In January of every year my discussion groups hold a meeting where they compare their financial performance, in a similar way to those completing the profit monitor.
At this stage with over 70 accounts compared, I can say that profit only increased by 0.64c/l.
This was despite average milk price being 8c/l, or almost 20pc higher than 2012.
It's dismal reading but it's the harsh reality of the weather and fodder supplies that came with 2012 and 2013.
As John Donworth recently pointed out on these pages, feed, fertiliser and contractor charges were the big offenders. The average price for these commodities and services rose substantially in 2013.
Even though prices increased it's no surprise that farmers' strategy was to keep feeding their cows to keep the milk flowing, or simply alive in some extreme cases, as fodder supplies hit zero during a prolonged cold spring.
In a bid to encourage grass growth, replenish winter feed supplies, and avoid exposure and risk to excessively high fodder prices the use and spend on fertiliser and contracting was then subsequently increased.
Having realised the importance of the these variable costs on the bottom line, in recent years I have asked my farmers to quantify the use of concentrate feed, purchased forage and fertiliser.
Almost 95pc are spring calving and grass based. The results show that the milking cows were fed an average 775kg meal per head. This was actually 9pc up from the previous high of 710kg in 2012.
However, the range between farms was colossal, from a minimum of 190kg meal per head to a maximum of 1,730kg meal per head.
When this 9pc increase in use was combined with higher meal prices it resulted in a 21pc rise in the total cost of feed for my farmers.
There was a similar story in relation to the use of nitrogen fertiliser. In 2013, my clients spread 206kg of nitrogen per hectare on average. This compares to an application rate of 183kgN/ha in 2012, or a rise of 13pc.
The bottom line was that fertiliser and lime costs increased by 26.5pc.
However, I was relieved to see that even with all these increasing costs, farmers also upped their use of phosphate and potassium fertilisers to try to combat the huge issue of falling soil fertility.
How did the cows perform with this high use of purchased concentrate? On average cows produced 4,508l or 359kg of milk solids (MS) in 2013 compared to 4,431l or 351kgMS per cow in 2012. This is only a 2pc increase in production.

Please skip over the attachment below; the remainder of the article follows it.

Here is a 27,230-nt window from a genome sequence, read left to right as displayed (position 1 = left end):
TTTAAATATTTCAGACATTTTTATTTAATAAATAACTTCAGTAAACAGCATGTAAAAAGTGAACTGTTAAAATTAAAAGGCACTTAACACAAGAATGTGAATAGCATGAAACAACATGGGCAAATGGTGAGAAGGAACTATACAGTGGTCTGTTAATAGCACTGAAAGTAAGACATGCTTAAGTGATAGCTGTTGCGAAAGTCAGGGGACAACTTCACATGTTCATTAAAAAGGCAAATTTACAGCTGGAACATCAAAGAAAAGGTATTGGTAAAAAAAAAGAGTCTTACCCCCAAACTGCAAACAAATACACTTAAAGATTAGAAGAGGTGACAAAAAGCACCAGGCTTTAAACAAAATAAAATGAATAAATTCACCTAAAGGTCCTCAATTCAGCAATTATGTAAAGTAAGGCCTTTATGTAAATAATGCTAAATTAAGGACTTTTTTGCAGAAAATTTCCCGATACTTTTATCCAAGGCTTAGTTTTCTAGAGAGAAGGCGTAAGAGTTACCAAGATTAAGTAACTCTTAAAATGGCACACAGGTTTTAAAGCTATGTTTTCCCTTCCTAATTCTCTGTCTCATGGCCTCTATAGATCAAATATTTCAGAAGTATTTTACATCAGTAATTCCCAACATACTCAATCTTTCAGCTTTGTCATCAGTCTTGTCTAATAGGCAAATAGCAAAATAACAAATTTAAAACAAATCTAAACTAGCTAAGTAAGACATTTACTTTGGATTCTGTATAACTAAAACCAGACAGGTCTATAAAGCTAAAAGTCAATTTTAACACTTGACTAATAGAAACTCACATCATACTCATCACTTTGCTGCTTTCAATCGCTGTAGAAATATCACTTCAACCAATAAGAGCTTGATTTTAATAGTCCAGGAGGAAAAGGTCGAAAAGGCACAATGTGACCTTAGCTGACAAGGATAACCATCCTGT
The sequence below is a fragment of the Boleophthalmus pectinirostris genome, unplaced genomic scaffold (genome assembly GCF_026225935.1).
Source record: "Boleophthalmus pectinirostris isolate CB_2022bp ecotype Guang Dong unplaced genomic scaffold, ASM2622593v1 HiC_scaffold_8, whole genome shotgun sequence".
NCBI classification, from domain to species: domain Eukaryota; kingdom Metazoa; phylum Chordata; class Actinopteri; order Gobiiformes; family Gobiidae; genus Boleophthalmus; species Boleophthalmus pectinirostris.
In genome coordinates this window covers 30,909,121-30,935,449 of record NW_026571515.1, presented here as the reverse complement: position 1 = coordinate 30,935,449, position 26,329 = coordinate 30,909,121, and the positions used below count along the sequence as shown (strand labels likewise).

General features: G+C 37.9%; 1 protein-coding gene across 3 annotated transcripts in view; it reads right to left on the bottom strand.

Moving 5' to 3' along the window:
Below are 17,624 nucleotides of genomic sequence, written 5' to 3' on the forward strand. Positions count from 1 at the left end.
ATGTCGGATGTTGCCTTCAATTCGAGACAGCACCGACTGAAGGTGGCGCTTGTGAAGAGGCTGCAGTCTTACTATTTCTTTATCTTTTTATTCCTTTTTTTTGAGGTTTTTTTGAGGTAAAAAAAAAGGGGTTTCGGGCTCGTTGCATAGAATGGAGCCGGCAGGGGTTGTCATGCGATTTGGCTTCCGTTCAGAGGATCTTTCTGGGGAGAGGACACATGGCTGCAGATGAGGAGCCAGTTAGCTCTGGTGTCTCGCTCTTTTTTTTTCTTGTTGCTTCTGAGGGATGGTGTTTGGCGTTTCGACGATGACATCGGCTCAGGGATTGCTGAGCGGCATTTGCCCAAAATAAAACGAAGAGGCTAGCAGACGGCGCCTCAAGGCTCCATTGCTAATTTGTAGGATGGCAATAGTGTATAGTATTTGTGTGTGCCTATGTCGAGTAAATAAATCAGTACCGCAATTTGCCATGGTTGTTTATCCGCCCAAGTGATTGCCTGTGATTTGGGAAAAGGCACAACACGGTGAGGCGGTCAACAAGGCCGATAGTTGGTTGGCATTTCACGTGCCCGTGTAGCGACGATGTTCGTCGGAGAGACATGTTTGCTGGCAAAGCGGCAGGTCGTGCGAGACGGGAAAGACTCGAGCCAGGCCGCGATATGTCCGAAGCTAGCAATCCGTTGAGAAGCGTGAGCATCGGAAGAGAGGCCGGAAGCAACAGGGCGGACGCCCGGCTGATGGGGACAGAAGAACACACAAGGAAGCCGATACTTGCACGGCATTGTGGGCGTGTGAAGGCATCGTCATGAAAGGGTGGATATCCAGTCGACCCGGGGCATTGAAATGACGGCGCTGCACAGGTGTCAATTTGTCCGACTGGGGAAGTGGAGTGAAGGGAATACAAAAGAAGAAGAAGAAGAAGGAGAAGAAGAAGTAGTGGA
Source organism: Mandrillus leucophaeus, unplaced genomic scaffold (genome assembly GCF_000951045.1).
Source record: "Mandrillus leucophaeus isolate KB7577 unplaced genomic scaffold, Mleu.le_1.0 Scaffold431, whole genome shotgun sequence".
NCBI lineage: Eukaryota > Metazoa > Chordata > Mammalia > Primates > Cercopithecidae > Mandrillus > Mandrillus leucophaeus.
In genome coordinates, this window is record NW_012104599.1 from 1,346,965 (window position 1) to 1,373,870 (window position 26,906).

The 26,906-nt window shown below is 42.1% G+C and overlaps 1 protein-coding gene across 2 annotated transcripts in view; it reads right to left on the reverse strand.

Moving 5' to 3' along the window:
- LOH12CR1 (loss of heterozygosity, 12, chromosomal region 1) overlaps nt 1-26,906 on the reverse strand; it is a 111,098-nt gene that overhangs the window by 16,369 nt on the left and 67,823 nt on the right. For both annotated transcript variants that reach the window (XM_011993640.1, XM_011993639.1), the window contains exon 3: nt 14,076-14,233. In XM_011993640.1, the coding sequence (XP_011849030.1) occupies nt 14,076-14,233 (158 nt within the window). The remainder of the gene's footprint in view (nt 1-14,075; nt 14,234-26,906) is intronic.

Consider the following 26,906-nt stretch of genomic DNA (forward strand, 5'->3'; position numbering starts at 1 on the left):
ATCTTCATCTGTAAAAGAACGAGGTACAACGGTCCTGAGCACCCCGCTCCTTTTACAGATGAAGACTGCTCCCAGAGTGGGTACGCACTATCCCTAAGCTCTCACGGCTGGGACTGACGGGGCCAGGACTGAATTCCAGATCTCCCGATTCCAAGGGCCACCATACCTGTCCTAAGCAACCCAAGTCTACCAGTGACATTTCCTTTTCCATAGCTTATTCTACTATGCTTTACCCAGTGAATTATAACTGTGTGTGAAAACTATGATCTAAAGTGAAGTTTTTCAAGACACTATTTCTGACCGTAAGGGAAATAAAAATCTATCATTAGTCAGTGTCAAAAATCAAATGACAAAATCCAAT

For those of you wondering if this lack of response to meal was a result of the type of cow that the majority of my farmers milk, I can tell you that those figures cover farms with herds of Holstein Friesian cows, crossbreds and once-a-day herds.
The maximum production per cow was 6,020l or 496kgMS per cow, so I'm confident that these figures are not influenced by breed.
As we face into 2014, most dairy farms are in a better place than they were this time last year.
There is more silage, and each tonne of silage is much better quality than that produced in the dull and wet year of 2012. This is especially true in the wetter, western parts of the country.
However, I do hope that mother-nature will give us a break from bad weather.
There is a real need for a more normal year in terms of feed, fertiliser use and silage making to allow the better milk prices to be retained by the farmer, rather than flying straight through the farm gate to feed and fertiliser suppliers.
While one may think that this statement is knocking those industry stakeholders, the reality is that feed, fertiliser use and silage-making decisions all sit with you, the farmer.
So if good weather prevails we must make sure to capture its profits.
Mary Kinston is a discussion group facilitator and consultant, and farms with her husband in Co Kerry. She can be contacted at firstname.lastname@example.org